Green Screen by Do Ink makes it easy to create incredible green screen videos right on your iPad. Classroom-tested by kids and teachers, this app emphasizes ease-of-use and simplicity while still enabling you to get fantastic results. With Green Screen by Do Ink, you can tell a story, explain an idea, and express yourself in truly creative and unique ways.

You know what a "green screen" effect is, right? It's used in the movies to make it look like the actors have landed on an alien planet, and it's used on TV to make it look like your local news announcer is standing in front of an animated weather map. The green screen effect works by combining images from multiple sources into a single video. These images can come from photos or videos in your camera roll, or from the live video camera.

Green Screen by Do Ink has all the features you need to make great green screen videos, including:
• use the live video camera, or import prerecorded videos and photos
• combine up to 3 image sources at a time
• scrollable timeline makes it easy to sequence your videos and photos
• add as many image sources to the timeline as you'd like!
• move image sources around on the timeline
• trim videos on the timeline to keep only the parts you need
• easy color picker tool to set the chroma key color
• use the front or back camera
• exposure and white-balance lock
• set an automatic stop time for your video
• rehearse your video before you record it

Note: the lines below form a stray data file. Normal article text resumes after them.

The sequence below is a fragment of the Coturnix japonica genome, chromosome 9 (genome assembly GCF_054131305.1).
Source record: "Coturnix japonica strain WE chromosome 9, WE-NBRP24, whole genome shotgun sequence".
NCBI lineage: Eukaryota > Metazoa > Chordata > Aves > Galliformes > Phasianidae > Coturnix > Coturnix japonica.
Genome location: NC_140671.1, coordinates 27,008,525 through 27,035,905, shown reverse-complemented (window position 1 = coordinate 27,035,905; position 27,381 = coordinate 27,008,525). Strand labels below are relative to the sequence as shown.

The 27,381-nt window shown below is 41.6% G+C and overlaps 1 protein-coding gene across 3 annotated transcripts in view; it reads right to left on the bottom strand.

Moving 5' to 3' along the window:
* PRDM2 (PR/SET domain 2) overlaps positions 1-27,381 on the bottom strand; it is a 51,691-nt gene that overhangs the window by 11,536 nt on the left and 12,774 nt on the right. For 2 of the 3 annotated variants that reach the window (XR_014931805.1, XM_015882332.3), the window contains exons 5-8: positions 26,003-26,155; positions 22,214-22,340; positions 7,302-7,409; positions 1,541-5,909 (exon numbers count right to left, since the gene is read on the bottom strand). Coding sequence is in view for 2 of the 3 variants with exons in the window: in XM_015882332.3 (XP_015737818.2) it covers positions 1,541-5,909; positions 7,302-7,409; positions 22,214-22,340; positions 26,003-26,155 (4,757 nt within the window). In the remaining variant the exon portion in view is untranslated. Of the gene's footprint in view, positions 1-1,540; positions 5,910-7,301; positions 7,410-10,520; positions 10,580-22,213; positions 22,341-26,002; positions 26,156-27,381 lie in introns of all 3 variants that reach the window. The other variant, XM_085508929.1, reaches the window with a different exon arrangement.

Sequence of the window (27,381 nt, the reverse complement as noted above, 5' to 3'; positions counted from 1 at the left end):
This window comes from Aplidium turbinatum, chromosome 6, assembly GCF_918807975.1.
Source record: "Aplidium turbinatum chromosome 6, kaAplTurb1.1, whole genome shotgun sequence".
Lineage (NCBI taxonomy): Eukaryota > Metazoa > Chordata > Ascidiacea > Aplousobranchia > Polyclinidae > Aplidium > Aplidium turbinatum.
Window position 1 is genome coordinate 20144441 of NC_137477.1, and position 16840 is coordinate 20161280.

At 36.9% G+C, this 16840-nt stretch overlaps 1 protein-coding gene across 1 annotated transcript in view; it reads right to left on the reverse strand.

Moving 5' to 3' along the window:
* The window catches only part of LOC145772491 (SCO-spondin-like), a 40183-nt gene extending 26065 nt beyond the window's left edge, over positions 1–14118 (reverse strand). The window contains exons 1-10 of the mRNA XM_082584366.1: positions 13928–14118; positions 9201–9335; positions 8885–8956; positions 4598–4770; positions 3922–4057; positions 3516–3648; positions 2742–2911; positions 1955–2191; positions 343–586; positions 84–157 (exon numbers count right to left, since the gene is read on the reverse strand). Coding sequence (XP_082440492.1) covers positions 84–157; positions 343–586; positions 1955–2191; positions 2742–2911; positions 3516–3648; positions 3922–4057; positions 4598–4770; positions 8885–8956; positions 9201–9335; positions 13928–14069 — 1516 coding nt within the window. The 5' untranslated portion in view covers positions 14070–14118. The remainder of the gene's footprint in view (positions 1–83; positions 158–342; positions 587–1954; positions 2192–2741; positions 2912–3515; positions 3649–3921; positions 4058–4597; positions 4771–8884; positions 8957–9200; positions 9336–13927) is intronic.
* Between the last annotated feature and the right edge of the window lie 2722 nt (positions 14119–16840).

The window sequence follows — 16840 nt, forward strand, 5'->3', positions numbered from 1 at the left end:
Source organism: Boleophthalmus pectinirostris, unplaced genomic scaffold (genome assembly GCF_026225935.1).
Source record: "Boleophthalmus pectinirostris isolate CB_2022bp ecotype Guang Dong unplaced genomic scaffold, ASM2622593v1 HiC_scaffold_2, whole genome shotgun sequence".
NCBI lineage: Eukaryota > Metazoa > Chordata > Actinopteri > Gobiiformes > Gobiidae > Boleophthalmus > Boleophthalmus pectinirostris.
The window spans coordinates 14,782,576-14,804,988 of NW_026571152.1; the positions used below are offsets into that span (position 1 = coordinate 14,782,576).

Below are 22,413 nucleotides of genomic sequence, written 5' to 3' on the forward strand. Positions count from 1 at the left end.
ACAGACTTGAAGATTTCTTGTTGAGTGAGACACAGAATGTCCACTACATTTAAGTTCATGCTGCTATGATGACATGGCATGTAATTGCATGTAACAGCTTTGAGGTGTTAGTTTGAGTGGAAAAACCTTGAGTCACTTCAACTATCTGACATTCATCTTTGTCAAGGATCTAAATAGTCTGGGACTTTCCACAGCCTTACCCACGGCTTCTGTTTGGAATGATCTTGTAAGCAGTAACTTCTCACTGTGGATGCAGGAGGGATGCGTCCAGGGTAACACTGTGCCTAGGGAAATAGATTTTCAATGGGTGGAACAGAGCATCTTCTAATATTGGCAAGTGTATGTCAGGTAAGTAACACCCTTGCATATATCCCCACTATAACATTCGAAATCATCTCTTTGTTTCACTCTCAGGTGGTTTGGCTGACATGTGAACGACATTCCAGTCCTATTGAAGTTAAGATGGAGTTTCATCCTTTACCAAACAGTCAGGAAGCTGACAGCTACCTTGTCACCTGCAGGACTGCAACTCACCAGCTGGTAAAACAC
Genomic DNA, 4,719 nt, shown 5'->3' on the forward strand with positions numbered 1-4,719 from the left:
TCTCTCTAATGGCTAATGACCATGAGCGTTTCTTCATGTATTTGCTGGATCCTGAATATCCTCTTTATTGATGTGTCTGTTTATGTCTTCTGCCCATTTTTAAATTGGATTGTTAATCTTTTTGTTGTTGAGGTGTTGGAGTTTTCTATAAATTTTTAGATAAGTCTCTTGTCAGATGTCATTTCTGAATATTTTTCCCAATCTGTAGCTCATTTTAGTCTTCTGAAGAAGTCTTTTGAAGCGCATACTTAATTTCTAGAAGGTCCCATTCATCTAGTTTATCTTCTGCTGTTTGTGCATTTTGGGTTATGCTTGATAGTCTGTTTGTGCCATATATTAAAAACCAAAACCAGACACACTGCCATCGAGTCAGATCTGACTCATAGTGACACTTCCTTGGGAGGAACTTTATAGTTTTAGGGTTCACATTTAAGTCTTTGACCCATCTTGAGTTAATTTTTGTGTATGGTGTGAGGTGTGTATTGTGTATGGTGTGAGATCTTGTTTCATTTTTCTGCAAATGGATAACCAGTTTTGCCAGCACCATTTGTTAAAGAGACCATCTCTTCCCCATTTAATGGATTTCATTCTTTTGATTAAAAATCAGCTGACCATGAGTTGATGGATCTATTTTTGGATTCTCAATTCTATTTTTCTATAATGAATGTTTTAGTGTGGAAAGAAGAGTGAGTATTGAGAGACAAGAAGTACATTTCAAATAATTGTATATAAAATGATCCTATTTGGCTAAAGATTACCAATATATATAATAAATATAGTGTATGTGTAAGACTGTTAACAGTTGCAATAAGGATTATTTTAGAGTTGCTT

• preview your video before you save it
• save your recorded videos to your camera roll (and from there to YouTube, email, etc.)

Created by the team behind, an animation site of 400,000 users worldwide who created 2 million pieces of art, as well as Do Ink Animation and Drawing for the iPad, featured in App Store Essentials: Painting and Drawing" and recipient of the Editor's Choice Award from Children's Technology Review, and Doink Express, an iPhone app for quickly creating animations with photos, drawings, art "props" and sound.

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Photo & Illustration Credits:
HD 188753: Triple Sunset, courtesy NASA/JPL-Caltech.

Thanks to the following people for sharing photos used in this video under the Creative Commons Attribution (CC BY 2.0) and Creative Commons Attribution-ShareAlike (CC BY-SA 2.0) licenses:
Michael Hicks, MIT Building 10 (CC BY-SA 2.0)
Liz Lawley, Mount Rushmore (CC BY-SA 2.0)
Keith Roper, Great Wall of China (CC BY 2.0)
Artur Staszewski, Eiffel Tower from Seine (CC BY-SA 2.0)
Keith Yahl, Sphinx (CC BY 2.0)
Photo & Illustration Credits:

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